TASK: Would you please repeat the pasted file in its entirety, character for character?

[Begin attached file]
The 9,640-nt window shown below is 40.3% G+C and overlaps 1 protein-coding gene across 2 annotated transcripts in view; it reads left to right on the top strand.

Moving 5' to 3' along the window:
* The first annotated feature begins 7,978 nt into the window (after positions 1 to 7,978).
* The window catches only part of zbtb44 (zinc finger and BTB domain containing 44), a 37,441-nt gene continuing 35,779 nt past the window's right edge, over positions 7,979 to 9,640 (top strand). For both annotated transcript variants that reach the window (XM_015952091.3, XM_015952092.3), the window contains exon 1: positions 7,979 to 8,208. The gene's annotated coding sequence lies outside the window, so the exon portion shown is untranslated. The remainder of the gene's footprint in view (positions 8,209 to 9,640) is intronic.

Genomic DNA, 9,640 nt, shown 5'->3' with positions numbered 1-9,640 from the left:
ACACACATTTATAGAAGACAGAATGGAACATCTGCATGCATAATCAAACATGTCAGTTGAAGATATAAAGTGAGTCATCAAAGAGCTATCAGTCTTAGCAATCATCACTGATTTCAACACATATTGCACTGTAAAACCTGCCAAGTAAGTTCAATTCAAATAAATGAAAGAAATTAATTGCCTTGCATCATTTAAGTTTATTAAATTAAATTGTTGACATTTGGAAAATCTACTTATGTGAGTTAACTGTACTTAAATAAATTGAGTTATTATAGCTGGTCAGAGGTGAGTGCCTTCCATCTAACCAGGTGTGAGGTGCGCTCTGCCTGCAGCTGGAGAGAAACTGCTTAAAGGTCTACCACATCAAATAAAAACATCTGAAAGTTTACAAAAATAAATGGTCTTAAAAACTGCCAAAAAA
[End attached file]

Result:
The 9,640-nt window shown below is 40.3% G+C and overlaps 1 protein-coding gene across 2 annotated transcripts in view; it reads left to right on the top strand.

Moving 5' to 3' along the window:
* The first annotated feature begins 7,978 nt into the window (after positions 1 to 7,978).
* The window catches only part of zbtb44 (zinc finger and BTB domain containing 44), a 37,441-nt gene continuing 35,779 nt past the window's right edge, over positions 7,979 to 9,640 (top strand). For both annotated transcript variants that reach the window (XM_015952091.3, XM_015952092.3), the window contains exon 1: positions 7,979 to 8,208. The gene's annotated coding sequence lies outside the window, so the exon portion shown is untranslated. The remainder of the gene's footprint in view (positions 8,209 to 9,640) is intronic.

Genomic DNA, 9,640 nt, shown 5'->3' with positions numbered 1-9,640 from the left:
ACACACATTTATAGAAGACAGAATGGAACATCTGCATGCATAATCAAACATGTCAGTTGAAGATATAAAGTGAGTCATCAAAGAGCTATCAGTCTTAGCAATCATCACTGATTTCAACACATATTGCACTGTAAAACCTGCCAAGTAAGTTCAATTCAAATAAATGAAAGAAATTAATTGCCTTGCATCATTTAAGTTTATTAAATTAAATTGTTGACATTTGGAAAATCTACTTATGTGAGTTAACTGTACTTAAATAAATTGAGTTATTATAGCTGGTCAGAGGTGAGTGCCTTCCATCTAACCAGGTGTGAGGTGCGCTCTGCCTGCAGCTGGAGAGAAACTGCTTAAAGGTCTACCACATCAAATAAAAACATCTGAAAGTTTACAAAAATAAATGGTCTTAAAAACTGCCAAAAAA